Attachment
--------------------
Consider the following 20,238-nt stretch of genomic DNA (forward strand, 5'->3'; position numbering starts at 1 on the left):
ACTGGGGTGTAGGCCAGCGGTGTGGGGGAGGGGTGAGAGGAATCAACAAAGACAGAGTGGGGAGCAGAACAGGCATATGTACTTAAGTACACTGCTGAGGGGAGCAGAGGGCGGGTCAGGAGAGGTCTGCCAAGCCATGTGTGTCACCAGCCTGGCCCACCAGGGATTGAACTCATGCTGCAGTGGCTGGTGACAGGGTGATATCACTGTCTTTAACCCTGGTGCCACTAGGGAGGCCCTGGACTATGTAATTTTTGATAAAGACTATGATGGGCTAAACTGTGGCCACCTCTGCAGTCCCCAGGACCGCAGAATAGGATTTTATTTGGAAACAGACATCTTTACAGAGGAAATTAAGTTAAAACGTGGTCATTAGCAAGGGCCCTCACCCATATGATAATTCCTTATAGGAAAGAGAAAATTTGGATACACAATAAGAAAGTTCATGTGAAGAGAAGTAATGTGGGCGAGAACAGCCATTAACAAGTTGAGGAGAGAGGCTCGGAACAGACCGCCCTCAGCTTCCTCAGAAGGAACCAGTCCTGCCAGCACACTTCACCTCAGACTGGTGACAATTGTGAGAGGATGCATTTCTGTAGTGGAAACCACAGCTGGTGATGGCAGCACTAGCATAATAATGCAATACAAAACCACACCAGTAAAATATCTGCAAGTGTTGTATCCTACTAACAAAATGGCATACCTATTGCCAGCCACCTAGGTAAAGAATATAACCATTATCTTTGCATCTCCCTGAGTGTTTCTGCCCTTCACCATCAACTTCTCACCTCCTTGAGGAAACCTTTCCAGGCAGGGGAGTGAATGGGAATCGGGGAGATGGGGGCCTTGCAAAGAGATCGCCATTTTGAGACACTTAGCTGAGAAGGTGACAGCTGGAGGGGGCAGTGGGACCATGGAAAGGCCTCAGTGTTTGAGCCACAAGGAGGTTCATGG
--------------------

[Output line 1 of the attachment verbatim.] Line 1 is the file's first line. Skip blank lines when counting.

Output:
Consider the following 20,238-nt stretch of genomic DNA (forward strand, 5'->3'; position numbering starts at 1 on the left):